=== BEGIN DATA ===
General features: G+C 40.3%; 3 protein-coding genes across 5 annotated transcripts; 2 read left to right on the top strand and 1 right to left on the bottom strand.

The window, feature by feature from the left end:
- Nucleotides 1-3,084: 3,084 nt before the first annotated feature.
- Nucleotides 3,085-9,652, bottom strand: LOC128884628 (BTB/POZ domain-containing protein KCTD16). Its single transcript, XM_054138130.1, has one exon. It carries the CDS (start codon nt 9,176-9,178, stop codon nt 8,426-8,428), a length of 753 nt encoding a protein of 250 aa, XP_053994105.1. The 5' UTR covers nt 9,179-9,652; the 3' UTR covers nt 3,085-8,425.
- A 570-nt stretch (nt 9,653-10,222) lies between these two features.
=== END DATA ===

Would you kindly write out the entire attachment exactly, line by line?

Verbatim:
General features: G+C 40.3%; 3 protein-coding genes across 5 annotated transcripts; 2 read left to right on the top strand and 1 right to left on the bottom strand.

The window, feature by feature from the left end:
- Nucleotides 1-3,084: 3,084 nt before the first annotated feature.
- Nucleotides 3,085-9,652, bottom strand: LOC128884628 (BTB/POZ domain-containing protein KCTD16). Its single transcript, XM_054138130.1, has one exon. It carries the CDS (start codon nt 9,176-9,178, stop codon nt 8,426-8,428), a length of 753 nt encoding a protein of 250 aa, XP_053994105.1. The 5' UTR covers nt 9,179-9,652; the 3' UTR covers nt 3,085-8,425.
- A 570-nt stretch (nt 9,653-10,222) lies between these two features.